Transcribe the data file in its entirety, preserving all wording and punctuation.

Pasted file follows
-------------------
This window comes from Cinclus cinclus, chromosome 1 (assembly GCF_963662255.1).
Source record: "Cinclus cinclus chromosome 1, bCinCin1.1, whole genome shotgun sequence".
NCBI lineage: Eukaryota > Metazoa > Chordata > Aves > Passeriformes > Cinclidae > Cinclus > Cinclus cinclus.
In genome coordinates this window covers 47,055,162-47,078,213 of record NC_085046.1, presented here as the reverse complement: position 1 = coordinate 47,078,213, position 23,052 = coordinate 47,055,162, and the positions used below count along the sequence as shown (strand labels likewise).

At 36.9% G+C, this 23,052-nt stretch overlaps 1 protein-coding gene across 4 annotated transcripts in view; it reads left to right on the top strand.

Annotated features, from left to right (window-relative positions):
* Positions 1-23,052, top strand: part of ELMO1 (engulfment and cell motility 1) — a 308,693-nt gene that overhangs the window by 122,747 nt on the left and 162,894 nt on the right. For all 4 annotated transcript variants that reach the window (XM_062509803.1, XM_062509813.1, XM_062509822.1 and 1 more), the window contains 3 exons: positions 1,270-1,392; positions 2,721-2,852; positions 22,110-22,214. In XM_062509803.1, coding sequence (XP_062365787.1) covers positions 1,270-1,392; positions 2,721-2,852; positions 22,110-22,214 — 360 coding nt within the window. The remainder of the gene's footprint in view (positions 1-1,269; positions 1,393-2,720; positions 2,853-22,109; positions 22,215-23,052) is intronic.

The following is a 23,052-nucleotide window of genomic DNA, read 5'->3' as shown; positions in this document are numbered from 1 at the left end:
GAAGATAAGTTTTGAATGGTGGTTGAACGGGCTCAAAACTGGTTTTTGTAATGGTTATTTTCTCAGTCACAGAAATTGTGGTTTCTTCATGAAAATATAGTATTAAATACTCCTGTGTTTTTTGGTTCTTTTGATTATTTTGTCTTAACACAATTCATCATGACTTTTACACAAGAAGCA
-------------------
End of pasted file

This window comes from Cinclus cinclus, chromosome 1 (assembly GCF_963662255.1).
Source record: "Cinclus cinclus chromosome 1, bCinCin1.1, whole genome shotgun sequence".
NCBI lineage: Eukaryota > Metazoa > Chordata > Aves > Passeriformes > Cinclidae > Cinclus > Cinclus cinclus.
In genome coordinates this window covers 47,055,162-47,078,213 of record NC_085046.1, presented here as the reverse complement: position 1 = coordinate 47,078,213, position 23,052 = coordinate 47,055,162, and the positions used below count along the sequence as shown (strand labels likewise).

At 36.9% G+C, this 23,052-nt stretch overlaps 1 protein-coding gene across 4 annotated transcripts in view; it reads left to right on the top strand.

Annotated features, from left to right (window-relative positions):
* Positions 1-23,052, top strand: part of ELMO1 (engulfment and cell motility 1) — a 308,693-nt gene that overhangs the window by 122,747 nt on the left and 162,894 nt on the right. For all 4 annotated transcript variants that reach the window (XM_062509803.1, XM_062509813.1, XM_062509822.1 and 1 more), the window contains 3 exons: positions 1,270-1,392; positions 2,721-2,852; positions 22,110-22,214. In XM_062509803.1, coding sequence (XP_062365787.1) covers positions 1,270-1,392; positions 2,721-2,852; positions 22,110-22,214 — 360 coding nt within the window. The remainder of the gene's footprint in view (positions 1-1,269; positions 1,393-2,720; positions 2,853-22,109; positions 22,215-23,052) is intronic.

The following is a 23,052-nucleotide window of genomic DNA, read 5'->3' as shown; positions in this document are numbered from 1 at the left end:
GAAGATAAGTTTTGAATGGTGGTTGAACGGGCTCAAAACTGGTTTTTGTAATGGTTATTTTCTCAGTCACAGAAATTGTGGTTTCTTCATGAAAATATAGTATTAAATACTCCTGTGTTTTTTGGTTCTTTTGATTATTTTGTCTTAACACAATTCATCATGACTTTTACACAAGAAGCA